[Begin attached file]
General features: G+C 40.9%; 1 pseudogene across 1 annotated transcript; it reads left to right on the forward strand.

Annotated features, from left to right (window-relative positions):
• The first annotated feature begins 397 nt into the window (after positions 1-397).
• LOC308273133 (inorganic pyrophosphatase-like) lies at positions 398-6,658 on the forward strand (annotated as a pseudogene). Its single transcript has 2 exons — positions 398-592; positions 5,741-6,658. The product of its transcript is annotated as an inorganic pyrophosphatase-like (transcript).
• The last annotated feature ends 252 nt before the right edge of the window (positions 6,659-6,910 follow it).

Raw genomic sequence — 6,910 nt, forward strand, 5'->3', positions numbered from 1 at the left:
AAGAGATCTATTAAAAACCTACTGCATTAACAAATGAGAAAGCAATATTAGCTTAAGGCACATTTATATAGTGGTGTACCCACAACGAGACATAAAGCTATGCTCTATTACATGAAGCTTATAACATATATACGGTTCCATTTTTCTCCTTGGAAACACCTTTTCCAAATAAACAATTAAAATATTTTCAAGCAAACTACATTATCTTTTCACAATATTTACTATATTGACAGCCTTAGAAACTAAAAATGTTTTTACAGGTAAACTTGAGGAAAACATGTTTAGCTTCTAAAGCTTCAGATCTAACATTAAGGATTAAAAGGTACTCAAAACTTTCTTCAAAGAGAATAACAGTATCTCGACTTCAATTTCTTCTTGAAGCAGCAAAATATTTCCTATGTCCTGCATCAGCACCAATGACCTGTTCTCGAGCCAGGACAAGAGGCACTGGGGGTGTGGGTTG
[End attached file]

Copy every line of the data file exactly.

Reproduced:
General features: G+C 40.9%; 1 pseudogene across 1 annotated transcript; it reads left to right on the forward strand.

Annotated features, from left to right (window-relative positions):
• The first annotated feature begins 397 nt into the window (after positions 1-397).
• LOC308273133 (inorganic pyrophosphatase-like) lies at positions 398-6,658 on the forward strand (annotated as a pseudogene). Its single transcript has 2 exons — positions 398-592; positions 5,741-6,658. The product of its transcript is annotated as an inorganic pyrophosphatase-like (transcript).
• The last annotated feature ends 252 nt before the right edge of the window (positions 6,659-6,910 follow it).

Raw genomic sequence — 6,910 nt, forward strand, 5'->3', positions numbered from 1 at the left:
AAGAGATCTATTAAAAACCTACTGCATTAACAAATGAGAAAGCAATATTAGCTTAAGGCACATTTATATAGTGGTGTACCCACAACGAGACATAAAGCTATGCTCTATTACATGAAGCTTATAACATATATACGGTTCCATTTTTCTCCTTGGAAACACCTTTTCCAAATAAACAATTAAAATATTTTCAAGCAAACTACATTATCTTTTCACAATATTTACTATATTGACAGCCTTAGAAACTAAAAATGTTTTTACAGGTAAACTTGAGGAAAACATGTTTAGCTTCTAAAGCTTCAGATCTAACATTAAGGATTAAAAGGTACTCAAAACTTTCTTCAAAGAGAATAACAGTATCTCGACTTCAATTTCTTCTTGAAGCAGCAAAATATTTCCTATGTCCTGCATCAGCACCAATGACCTGTTCTCGAGCCAGGACAAGAGGCACTGGGGGTGTGGGTTG